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Tuesday, December 22, 2009

the problem with cheap cat food

We often advise cat owners - new and old - to avoid feeding supermarket brands of dry food to their cats. The main culprits are Whiskas (purple packaging) and Friskies.

The problem is not that you should be spending more on your cats; the price is not the contention. The problem with these two brands is that:
  • There is too much corn - it is listed in the top 5 ingredients, the most important ingredients you should look out for. Corn is totally non-nutritional for cats, they have no need for it, and neither can they digest it, so using it as fibre is totally out of point.
  • High salt content in both brands, not healthy for cats either
  • The use of 'flavours' which can be artificial or not, we do not know, which makes it shady.
So, unless you feel comfortable buying corn as food for your cats, please refrain from feeding these to your cat. She will not be full eating these brands, and will have to consume more to be full, and thus the rate of dry food consumption will be very high. To ensure your cat has a healthy life and that you do not need to spend large amounts on veterinary fees in future because of her diet, do switch to other brands.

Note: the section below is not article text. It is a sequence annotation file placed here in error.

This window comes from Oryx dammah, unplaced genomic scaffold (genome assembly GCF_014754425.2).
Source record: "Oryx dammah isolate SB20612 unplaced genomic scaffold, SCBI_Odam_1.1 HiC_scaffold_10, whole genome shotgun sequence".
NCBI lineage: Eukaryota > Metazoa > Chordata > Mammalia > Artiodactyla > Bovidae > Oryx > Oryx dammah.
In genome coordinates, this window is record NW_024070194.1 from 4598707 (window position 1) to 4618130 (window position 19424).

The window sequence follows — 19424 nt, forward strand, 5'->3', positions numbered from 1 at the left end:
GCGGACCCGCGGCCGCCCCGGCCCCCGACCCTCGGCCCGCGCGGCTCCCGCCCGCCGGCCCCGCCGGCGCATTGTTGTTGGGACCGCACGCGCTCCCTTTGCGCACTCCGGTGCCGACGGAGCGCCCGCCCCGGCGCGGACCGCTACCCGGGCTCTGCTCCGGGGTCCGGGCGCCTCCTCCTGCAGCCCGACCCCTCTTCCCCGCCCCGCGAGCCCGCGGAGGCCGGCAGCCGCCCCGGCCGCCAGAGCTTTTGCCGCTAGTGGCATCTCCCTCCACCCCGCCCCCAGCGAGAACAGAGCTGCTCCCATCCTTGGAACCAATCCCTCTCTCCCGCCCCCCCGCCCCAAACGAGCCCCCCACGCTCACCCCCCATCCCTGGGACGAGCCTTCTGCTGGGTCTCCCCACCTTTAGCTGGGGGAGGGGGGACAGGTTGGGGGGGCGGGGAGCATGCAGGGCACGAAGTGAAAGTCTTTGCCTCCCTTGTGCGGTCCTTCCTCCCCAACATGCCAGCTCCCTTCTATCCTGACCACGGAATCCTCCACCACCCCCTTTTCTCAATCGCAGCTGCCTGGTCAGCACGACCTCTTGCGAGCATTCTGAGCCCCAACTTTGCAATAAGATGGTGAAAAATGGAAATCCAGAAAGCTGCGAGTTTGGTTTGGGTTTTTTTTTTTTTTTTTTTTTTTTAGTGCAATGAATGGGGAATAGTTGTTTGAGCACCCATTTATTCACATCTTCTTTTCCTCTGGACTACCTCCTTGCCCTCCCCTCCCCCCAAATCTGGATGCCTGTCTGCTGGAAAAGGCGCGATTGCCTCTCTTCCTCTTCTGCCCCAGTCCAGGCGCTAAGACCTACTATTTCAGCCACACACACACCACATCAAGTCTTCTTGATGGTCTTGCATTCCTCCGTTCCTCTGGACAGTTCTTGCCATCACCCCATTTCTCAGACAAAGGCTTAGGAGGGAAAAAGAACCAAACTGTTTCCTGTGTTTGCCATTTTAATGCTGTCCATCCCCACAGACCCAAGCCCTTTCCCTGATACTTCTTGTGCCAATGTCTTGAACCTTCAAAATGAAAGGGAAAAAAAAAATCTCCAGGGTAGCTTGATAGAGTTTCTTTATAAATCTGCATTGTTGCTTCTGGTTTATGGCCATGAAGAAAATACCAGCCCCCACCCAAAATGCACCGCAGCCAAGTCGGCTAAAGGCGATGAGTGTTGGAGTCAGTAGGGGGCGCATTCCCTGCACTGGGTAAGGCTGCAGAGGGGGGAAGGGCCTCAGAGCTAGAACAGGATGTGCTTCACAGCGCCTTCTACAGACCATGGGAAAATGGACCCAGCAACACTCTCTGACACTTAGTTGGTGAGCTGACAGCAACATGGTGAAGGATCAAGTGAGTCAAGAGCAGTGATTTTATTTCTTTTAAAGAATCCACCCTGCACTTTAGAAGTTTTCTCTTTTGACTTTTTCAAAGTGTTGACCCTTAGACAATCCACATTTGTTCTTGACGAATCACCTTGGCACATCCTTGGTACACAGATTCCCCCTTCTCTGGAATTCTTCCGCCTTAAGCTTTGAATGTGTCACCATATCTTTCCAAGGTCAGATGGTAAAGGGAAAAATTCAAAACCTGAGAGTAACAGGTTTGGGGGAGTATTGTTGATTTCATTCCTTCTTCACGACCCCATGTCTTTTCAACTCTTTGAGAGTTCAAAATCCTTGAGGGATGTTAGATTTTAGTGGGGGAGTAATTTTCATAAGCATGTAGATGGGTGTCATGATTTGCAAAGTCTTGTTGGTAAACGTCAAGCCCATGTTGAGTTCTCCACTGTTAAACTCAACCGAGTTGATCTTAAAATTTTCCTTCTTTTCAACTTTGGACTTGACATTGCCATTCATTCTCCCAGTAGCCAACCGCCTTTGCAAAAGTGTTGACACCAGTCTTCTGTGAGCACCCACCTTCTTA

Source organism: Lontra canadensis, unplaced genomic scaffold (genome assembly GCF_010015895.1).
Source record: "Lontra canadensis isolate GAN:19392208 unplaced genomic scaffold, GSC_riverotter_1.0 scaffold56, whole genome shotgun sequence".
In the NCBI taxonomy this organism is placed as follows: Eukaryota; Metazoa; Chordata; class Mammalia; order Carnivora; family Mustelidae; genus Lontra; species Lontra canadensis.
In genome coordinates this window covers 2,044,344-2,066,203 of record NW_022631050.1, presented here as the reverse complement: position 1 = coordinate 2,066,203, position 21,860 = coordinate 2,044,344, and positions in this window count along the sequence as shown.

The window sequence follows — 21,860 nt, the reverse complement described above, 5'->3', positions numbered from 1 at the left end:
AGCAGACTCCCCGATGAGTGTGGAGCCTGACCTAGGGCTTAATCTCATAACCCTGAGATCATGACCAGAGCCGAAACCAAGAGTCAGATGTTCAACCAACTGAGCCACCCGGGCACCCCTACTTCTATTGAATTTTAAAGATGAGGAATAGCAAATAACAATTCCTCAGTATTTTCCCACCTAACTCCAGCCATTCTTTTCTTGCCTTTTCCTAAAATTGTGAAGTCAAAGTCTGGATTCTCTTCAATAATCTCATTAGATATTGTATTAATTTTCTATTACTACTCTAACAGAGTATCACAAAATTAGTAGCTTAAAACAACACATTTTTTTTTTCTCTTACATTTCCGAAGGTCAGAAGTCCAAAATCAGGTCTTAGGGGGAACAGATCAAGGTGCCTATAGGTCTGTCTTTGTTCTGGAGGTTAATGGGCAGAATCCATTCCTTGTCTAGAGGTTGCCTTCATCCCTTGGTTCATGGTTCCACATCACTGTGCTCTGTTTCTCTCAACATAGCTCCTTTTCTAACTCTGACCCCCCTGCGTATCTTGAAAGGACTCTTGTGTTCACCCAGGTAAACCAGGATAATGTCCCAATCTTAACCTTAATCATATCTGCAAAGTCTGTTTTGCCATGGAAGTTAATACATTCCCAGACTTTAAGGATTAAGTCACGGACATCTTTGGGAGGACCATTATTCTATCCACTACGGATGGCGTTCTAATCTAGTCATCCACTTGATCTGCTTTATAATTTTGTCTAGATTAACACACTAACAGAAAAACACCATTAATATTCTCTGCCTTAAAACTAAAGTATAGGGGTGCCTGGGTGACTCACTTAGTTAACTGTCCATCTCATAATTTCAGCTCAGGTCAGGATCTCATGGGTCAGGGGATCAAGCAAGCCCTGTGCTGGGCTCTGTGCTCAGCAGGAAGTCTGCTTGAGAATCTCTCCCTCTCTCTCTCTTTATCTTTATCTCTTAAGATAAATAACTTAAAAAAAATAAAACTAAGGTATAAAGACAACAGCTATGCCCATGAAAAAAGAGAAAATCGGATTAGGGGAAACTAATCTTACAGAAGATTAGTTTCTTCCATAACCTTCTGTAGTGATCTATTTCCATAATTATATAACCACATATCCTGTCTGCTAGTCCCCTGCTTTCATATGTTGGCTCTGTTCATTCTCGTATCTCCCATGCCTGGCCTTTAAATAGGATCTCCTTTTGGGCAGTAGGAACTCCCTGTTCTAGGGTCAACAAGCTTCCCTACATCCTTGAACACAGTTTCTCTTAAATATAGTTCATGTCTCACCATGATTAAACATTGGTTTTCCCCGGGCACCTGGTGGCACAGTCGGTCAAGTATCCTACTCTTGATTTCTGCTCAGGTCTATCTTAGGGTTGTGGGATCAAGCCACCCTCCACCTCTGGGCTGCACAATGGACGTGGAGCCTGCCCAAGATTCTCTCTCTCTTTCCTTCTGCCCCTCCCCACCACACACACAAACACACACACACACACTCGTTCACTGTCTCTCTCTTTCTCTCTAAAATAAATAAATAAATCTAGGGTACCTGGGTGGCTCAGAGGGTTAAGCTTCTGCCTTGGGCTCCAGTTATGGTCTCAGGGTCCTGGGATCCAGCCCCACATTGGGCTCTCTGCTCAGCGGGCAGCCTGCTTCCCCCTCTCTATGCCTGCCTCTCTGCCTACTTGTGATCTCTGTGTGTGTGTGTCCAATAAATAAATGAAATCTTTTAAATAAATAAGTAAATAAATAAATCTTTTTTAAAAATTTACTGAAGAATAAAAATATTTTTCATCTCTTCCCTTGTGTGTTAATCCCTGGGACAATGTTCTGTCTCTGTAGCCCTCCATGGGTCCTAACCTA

What if you are on a budget and you would like to get something that is in a similar price range but better than Whiskas and Friskies?

There are two other brands that are economical and slightly better.

Snappy Tom
is in the same price range, and has slightly less corn. It also has added supplements that Friskies and Whiskas do not include.

Aristo-cats is also a cheap food brand (blue packaging with white cat in front) but it is regarded as the best of the supermarket brands available in terms of its quality. Also slightly less corn, and no added food colouring.

Cheaper foods can only be cheaper because it includes less meat sources and more fillers. This is another reason why cat food costs more than dog food, because cats need more protein. While cats do need a balanced diet, try to avoid corn as a majority of the top 5 ingredients. Maize is a slightly more digestible form of filler so that is another option you can look at. Meat sources should be in the top 5 ingredients.

If you would like to feed your cats pricier food that is low in quality you would be feeding them Science Diet and Iams. I wouldn't say much on these two brands here, but refer you to this site. These two brands are the anti-thesis of value-for-money.

In the same price range as SD and Iams is Royal Canin, and if you would like to repent from paying good money for mediocre food, you can consider RC. There is lesser by-products and fillers but the same price range.

Converting cats from lousy food to better food is not easy. Food that is high in salt content will be habit-forming for the cats - think of how you can't stop eating those potato chips once you open the bag. They will also seem to be eating less, which is a good sign, because they need to eat less to be full, but may seem alarming to owners who may think their kitty hates the new food. And remember, conversion from any food to another should be gradual, adding a bit of the new food to the old and increasing the proportion slowly each day. Changes in diets usually cause diarrhoea in cats if it is too sudden. Water should always be provided for your cat regardless.

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